Explanation of what agencies are involved to support speech, language and communication and how they work together
Early identification of speech, language or communication delay is important for a child or young persons’ well-being. All practitioners have a responsibility to identify children’s needs and intervene with appropriate support as early as possible, to help children achieve the goals of ‘Every Child Matters’ and progress towards the Early Learning Goals. The importance of early language and communication skills for children’s later achievements is now well documented and the need to provide support for children at this early stage is so that they can achieve their full potential. This means recognising a child’s difficulty quickly: both as early as possible in their life and as soon as possible after the difficulty become apparent. Early intervention means making a prompt intervention to support the child and family. It is important that the child/young person and their families are involved in decisions about their support. If a child or young person receives the right help early on, they have a better chance of tackling problems, communicating well and making progress.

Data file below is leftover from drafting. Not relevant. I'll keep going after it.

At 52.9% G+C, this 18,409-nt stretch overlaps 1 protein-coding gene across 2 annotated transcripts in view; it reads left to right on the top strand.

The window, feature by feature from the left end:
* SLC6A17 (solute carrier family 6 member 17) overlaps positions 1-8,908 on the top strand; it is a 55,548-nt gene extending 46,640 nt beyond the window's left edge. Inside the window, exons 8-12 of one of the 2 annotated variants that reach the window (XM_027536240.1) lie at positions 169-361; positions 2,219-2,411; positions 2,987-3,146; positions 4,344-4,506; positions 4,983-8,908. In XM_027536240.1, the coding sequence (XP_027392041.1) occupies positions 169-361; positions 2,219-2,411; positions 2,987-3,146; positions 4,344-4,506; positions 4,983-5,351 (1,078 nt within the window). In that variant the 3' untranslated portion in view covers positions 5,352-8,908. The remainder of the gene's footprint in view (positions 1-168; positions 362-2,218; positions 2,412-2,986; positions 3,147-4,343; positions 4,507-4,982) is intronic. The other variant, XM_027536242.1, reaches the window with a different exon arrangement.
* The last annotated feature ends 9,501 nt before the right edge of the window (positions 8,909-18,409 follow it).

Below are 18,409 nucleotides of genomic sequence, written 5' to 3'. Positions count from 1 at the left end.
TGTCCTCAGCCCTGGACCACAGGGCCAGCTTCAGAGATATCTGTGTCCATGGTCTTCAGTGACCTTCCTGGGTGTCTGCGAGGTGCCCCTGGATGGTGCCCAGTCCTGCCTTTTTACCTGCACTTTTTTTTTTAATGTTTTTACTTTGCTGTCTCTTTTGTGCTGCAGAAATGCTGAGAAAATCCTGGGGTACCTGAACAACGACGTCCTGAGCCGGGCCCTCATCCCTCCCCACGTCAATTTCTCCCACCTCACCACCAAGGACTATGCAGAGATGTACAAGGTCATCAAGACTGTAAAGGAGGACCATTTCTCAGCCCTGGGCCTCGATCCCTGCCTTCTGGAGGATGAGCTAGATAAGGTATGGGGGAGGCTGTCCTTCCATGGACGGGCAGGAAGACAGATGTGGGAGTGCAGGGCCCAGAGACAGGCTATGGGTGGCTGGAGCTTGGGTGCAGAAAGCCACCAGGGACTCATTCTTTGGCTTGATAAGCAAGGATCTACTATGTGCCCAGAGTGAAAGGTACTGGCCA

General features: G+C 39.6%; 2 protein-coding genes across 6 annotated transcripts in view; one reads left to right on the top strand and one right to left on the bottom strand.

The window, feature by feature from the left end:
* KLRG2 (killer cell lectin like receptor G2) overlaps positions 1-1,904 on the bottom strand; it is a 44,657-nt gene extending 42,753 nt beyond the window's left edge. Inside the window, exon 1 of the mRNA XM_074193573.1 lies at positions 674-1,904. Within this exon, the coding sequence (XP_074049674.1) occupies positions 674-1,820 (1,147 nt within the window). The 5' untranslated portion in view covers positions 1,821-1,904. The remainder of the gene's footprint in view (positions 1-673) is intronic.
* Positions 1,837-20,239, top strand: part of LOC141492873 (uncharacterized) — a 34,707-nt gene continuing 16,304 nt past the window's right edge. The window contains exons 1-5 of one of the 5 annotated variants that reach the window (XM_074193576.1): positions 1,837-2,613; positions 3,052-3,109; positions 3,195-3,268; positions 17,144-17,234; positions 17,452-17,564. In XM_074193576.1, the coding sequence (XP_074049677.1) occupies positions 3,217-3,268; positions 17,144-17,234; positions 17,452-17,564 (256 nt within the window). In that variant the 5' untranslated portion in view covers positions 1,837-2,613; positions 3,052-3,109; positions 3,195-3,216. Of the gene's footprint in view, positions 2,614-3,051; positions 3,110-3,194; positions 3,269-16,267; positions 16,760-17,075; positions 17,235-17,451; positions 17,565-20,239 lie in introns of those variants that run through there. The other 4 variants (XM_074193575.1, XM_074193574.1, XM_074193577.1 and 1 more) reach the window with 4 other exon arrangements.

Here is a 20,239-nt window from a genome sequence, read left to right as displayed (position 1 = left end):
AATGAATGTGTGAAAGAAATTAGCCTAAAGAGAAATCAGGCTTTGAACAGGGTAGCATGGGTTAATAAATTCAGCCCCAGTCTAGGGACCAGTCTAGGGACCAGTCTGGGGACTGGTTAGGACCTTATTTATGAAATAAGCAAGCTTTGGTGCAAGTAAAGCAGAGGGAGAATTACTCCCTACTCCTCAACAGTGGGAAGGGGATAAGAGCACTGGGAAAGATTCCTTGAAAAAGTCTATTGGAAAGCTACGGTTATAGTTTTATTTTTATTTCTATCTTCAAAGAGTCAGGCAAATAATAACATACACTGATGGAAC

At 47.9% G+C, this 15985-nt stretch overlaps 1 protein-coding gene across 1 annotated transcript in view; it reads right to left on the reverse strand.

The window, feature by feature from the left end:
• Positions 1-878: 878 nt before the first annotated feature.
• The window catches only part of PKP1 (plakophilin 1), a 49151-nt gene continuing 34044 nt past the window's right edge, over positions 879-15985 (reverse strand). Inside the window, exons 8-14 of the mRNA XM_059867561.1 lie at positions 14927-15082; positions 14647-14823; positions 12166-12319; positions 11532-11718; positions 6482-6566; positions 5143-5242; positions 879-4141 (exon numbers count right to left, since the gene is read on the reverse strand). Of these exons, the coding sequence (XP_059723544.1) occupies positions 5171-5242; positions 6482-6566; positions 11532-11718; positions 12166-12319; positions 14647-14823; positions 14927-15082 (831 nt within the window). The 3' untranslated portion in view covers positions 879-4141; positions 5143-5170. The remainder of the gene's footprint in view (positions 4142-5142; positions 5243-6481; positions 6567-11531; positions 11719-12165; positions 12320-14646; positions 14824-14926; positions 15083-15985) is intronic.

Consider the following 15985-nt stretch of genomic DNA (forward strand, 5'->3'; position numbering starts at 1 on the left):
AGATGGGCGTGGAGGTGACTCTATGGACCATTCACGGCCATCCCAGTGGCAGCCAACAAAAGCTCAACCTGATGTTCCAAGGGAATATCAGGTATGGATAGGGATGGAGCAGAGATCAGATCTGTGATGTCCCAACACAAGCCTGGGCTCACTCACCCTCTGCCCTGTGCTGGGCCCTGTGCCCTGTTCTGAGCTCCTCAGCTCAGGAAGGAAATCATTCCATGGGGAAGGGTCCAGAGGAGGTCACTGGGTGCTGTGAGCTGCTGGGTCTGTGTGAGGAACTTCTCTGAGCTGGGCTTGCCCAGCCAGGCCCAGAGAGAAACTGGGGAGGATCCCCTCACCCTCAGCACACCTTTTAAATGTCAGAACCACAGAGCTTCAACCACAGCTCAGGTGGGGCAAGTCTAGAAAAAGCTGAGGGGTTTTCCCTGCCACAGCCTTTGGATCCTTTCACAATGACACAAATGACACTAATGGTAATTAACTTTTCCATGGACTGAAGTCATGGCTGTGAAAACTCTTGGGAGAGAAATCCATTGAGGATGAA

Speech, Language and communication needs do not only affect language and communication, they can have a profound and lasting effect on children’s lives. Making friends, sustaining relationships, emotional regulation, problem solving and behavioural control are dependent on good speech and language skills as well as learning to read and academic achievement. In order to be included into school, home and community life good communication skills are vital. Poor communication is also a risk factor for mental health difficulties and impacts on emotional well-being. Because of these links, there is a knock on impact on further education opportunities, employability and family stress. However, these children and young people can be supported with a wide range of resources and Speech...
Please join StudyMode to read the full document